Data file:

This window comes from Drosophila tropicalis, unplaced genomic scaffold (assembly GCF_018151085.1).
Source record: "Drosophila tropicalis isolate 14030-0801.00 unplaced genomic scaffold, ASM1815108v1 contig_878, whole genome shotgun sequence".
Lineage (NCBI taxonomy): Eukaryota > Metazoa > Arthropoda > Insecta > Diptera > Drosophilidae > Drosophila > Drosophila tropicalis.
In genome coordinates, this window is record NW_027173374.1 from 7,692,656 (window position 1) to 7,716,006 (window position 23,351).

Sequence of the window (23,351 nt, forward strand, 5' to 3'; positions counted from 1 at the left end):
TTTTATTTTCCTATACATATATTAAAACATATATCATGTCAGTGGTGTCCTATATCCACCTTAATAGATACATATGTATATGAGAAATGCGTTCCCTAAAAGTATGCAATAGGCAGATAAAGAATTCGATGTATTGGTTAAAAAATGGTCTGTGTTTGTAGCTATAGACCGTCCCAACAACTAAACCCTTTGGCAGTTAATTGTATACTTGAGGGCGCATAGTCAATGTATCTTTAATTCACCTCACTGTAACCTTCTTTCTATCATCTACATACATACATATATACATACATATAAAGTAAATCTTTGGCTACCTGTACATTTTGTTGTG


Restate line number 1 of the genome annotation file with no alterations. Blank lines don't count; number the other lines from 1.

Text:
This window comes from Drosophila tropicalis, unplaced genomic scaffold (assembly GCF_018151085.1).